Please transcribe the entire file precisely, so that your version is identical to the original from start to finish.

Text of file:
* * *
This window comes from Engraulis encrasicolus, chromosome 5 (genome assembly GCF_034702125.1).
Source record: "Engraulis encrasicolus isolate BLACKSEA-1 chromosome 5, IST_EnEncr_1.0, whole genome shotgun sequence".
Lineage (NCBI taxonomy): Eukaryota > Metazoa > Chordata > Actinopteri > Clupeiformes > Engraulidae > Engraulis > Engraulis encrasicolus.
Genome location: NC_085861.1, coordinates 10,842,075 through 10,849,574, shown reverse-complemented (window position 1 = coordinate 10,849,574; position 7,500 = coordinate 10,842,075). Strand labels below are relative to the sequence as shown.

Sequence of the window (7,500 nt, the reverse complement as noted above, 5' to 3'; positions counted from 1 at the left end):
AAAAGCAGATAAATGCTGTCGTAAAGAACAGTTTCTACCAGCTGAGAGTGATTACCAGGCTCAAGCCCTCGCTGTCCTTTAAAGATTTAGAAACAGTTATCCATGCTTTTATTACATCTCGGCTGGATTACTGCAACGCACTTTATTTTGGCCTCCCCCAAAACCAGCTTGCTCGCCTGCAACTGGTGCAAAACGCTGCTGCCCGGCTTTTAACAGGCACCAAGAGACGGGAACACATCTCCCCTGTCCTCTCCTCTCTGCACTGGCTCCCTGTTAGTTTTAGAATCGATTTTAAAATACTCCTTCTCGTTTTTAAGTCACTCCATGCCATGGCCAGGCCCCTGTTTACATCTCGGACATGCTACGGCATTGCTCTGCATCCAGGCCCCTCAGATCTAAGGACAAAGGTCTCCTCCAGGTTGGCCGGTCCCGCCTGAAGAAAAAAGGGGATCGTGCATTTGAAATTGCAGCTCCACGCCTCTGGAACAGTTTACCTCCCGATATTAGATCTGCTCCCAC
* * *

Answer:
This window comes from Engraulis encrasicolus, chromosome 5 (genome assembly GCF_034702125.1).
Source record: "Engraulis encrasicolus isolate BLACKSEA-1 chromosome 5, IST_EnEncr_1.0, whole genome shotgun sequence".
Lineage (NCBI taxonomy): Eukaryota > Metazoa > Chordata > Actinopteri > Clupeiformes > Engraulidae > Engraulis > Engraulis encrasicolus.
Genome location: NC_085861.1, coordinates 10,842,075 through 10,849,574, shown reverse-complemented (window position 1 = coordinate 10,849,574; position 7,500 = coordinate 10,842,075). Strand labels below are relative to the sequence as shown.

Sequence of the window (7,500 nt, the reverse complement as noted above, 5' to 3'; positions counted from 1 at the left end):
AAAAGCAGATAAATGCTGTCGTAAAGAACAGTTTCTACCAGCTGAGAGTGATTACCAGGCTCAAGCCCTCGCTGTCCTTTAAAGATTTAGAAACAGTTATCCATGCTTTTATTACATCTCGGCTGGATTACTGCAACGCACTTTATTTTGGCCTCCCCCAAAACCAGCTTGCTCGCCTGCAACTGGTGCAAAACGCTGCTGCCCGGCTTTTAACAGGCACCAAGAGACGGGAACACATCTCCCCTGTCCTCTCCTCTCTGCACTGGCTCCCTGTTAGTTTTAGAATCGATTTTAAAATACTCCTTCTCGTTTTTAAGTCACTCCATGCCATGGCCAGGCCCCTGTTTACATCTCGGACATGCTACGGCATTGCTCTGCATCCAGGCCCCTCAGATCTAAGGACAAAGGTCTCCTCCAGGTTGGCCGGTCCCGCCTGAAGAAAAAAGGGGATCGTGCATTTGAAATTGCAGCTCCACGCCTCTGGAACAGTTTACCTCCCGATATTAGATCTGCTCCCAC